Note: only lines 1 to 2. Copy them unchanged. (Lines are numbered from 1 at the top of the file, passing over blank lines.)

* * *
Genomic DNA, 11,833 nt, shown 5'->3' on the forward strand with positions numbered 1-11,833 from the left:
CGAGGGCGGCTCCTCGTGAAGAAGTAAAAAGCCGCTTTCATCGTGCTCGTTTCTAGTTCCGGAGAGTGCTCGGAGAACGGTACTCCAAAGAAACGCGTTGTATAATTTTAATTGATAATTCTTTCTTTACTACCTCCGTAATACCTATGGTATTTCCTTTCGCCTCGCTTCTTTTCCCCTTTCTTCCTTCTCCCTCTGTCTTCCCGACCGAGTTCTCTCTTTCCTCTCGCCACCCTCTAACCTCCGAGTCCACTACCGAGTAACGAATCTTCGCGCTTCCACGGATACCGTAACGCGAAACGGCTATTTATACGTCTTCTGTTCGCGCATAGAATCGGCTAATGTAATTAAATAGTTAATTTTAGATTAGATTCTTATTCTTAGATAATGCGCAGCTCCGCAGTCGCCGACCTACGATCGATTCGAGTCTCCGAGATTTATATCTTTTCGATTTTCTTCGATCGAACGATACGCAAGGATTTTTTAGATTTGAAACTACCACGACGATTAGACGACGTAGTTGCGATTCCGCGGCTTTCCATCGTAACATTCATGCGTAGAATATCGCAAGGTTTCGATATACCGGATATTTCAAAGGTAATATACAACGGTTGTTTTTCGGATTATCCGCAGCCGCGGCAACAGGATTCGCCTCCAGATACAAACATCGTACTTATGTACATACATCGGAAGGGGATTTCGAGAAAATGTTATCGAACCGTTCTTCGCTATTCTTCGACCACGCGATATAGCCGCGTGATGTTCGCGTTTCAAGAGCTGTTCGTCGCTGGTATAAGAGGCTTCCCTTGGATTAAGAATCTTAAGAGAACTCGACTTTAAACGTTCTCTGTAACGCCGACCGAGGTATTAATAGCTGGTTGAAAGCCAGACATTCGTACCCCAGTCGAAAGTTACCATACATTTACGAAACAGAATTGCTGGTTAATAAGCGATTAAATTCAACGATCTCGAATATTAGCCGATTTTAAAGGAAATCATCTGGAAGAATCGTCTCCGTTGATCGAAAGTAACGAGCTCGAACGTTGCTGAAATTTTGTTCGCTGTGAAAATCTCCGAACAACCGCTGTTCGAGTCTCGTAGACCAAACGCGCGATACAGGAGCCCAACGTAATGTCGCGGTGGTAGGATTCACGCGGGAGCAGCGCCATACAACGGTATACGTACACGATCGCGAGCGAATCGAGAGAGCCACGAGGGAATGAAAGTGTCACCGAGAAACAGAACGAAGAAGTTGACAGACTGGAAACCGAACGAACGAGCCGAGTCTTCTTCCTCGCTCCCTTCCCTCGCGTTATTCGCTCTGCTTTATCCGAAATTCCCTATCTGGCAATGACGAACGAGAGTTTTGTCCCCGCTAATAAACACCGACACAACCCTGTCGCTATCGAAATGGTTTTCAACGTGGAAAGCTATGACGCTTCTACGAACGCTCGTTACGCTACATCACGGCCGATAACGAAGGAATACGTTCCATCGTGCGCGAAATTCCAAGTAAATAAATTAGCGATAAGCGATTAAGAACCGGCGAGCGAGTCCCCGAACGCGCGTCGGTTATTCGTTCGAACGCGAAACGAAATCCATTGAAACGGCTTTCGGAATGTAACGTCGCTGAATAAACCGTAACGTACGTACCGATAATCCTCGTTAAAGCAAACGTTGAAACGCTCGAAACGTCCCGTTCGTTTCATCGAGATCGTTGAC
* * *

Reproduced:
Genomic DNA, 11,833 nt, shown 5'->3' on the forward strand with positions numbered 1-11,833 from the left:
CGAGGGCGGCTCCTCGTGAAGAAGTAAAAAGCCGCTTTCATCGTGCTCGTTTCTAGTTCCGGAGAGTGCTCGGAGAACGGTACTCCAAAGAAACGCGTTGTATAATTTTAATTGATAATTCTTTCTTTACTACCTCCGTAATACCTATGGTATTTCCTTTCGCCTCGCTTCTTTTCCCCTTTCTTCCTTCTCCCTCTGTCTTCCCGACCGAGTTCTCTCTTTCCTCTCGCCACCCTCTAACCTCCGAGTCCACTACCGAGTAACGAATCTTCGCGCTTCCACGGATACCGTAACGCGAAACGGCTATTTATACGTCTTCTGTTCGCGCATAGAATCGGCTAATGTAATTAAATAGTTAATTTTAGATTAGATTCTTATTCTTAGATAATGCGCAGCTCCGCAGTCGCCGACCTACGATCGATTCGAGTCTCCGAGATTTATATCTTTTCGATTTTCTTCGATCGAACGATACGCAAGGATTTTTTAGATTTGAAACTACCACGACGATTAGACGACGTAGTTGCGATTCCGCGGCTTTCCATCGTAACATTCATGCGTAGAATATCGCAAGGTTTCGATATACCGGATATTTCAAAGGTAATATACAACGGTTGTTTTTCGGATTATCCGCAGCCGCGGCAACAGGATTCGCCTCCAGATACAAACATCGTACTTATGTACATACATCGGAAGGGGATTTCGAGAAAATGTTATCGAACCGTTCTTCGCTATTCTTCGACCACGCGATATAGCCGCGTGATGTTCGCGTTTCAAGAGCTGTTCGTCGCTGGTATAAGAGGCTTCCCTTGGATTAAGAATCTTAAGAGAACTCGACTTTAAACGTTCTCTGTAACGCCGACCGAGGTATTAATAGCTGGTTGAAAGCCAGACATTCGTACCCCAGTCGAAAGTTACCATACATTTACGAAACAGAATTGCTGGTTAATAAGCGATTAAATTCAACGATCTCGAATATTAGCCGATTTTAAAGGAAATCATCTGGAAGAATCGTCTCCGTTGATCGAAAGTAACGAGCTCGAACGTTGCTGAAATTTTGTTCGCTGTGAAAATCTCCGAACAACCGCTGTTCGAGTCTCGTAGACCAAACGCGCGATACAGGAGCCCAACGTAATGTCGCGGTGGTAGGATTCACGCGGGAGCAGCGCCATACAACGGTATACGTACACGATCGCGAGCGAATCGAGAGAGCCACGAGGGAATGAAAGTGTCACCGAGAAACAGAACGAAGAAGTTGACAGACTGGAAACCGAACGAACGAGCCGAGTCTTCTTCCTCGCTCCCTTCCCTCGCGTTATTCGCTCTGCTTTATCCGAAATTCCCTATCTGGCAATGACGAACGAGAGTTTTGTCCCCGCTAATAAACACCGACACAACCCTGTCGCTATCGAAATGGTTTTCAACGTGGAAAGCTATGACGCTTCTACGAACGCTCGTTACGCTACATCACGGCCGATAACGAAGGAATACGTTCCATCGTGCGCGAAATTCCAAGTAAATAAATTAGCGATAAGCGATTAAGAACCGGCGAGCGAGTCCCCGAACGCGCGTCGGTTATTCGTTCGAACGCGAAACGAAATCCATTGAAACGGCTTTCGGAATGTAACGTCGCTGAATAAACCGTAACGTACGTACCGATAATCCTCGTTAAAGCAAACGTTGAAACGCTCGAAACGTCCCGTTCGTTTCATCGAGATCGTTGAC